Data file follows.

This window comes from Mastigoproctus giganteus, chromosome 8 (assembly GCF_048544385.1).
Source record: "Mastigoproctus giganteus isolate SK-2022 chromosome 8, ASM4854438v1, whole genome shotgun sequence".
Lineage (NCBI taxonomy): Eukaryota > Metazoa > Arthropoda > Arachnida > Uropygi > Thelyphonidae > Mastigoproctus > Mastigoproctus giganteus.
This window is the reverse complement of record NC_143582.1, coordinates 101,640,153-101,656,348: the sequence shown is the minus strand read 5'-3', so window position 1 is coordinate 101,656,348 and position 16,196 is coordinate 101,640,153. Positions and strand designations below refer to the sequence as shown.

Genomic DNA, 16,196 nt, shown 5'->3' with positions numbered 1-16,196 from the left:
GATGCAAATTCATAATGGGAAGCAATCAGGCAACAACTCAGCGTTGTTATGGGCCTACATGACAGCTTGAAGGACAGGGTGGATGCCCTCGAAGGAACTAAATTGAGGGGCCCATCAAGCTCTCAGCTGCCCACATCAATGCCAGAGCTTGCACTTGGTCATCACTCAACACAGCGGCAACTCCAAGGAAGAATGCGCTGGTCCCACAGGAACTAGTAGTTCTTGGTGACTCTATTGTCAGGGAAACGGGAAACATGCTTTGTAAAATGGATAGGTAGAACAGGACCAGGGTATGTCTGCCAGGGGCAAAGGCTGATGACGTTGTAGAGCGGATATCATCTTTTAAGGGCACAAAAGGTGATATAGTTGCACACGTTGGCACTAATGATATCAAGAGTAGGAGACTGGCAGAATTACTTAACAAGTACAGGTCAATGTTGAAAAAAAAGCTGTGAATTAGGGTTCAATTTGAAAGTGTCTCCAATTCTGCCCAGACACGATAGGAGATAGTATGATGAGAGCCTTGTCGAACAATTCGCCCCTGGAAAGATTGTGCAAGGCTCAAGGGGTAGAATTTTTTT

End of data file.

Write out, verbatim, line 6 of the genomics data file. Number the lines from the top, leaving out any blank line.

GATGCAAATTCATAATGGGAAGCAATCAGGCAACAACTCAGCGTTGTTATGGGCCTACATGACAGCTTGAAGGACAGGGTGGATGCCCTCGAAGGAACTAAATTGAGGGGCCCATCAAGCTCTCAGCTGCCCACATCAATGCCAGAGCTTGCACTTGGTCATCACTCAACACAGCGGCAACTCCAAGGAAGAATGCGCTGGTCCCACAGGAACTAGTAGTTCTTGGTGACTCTATTGTCAGGGAAACGGGAAACATGCTTTGTAAAATGGATAGGTAGAACAGGACCAGGGTATGTCTGCCAGGGGCAAAGGCTGATGACGTTGTAGAGCGGATATCATCTTTTAAGGGCACAAAAGGTGATATAGTTGCACACGTTGGCACTAATGATATCAAGAGTAGGAGACTGGCAGAATTACTTAACAAGTACAGGTCAATGTTGAAAAAAAAGCTGTGAATTAGGGTTCAATTTGAAAGTGTCTCCAATTCTGCCCAGACACGATAGGAGATAGTATGATGAGAGCCTTGTCGAACAATTCGCCCCTGGAAAGATTGTGCAAGGCTCAAGGGGTAGAATTTTTTT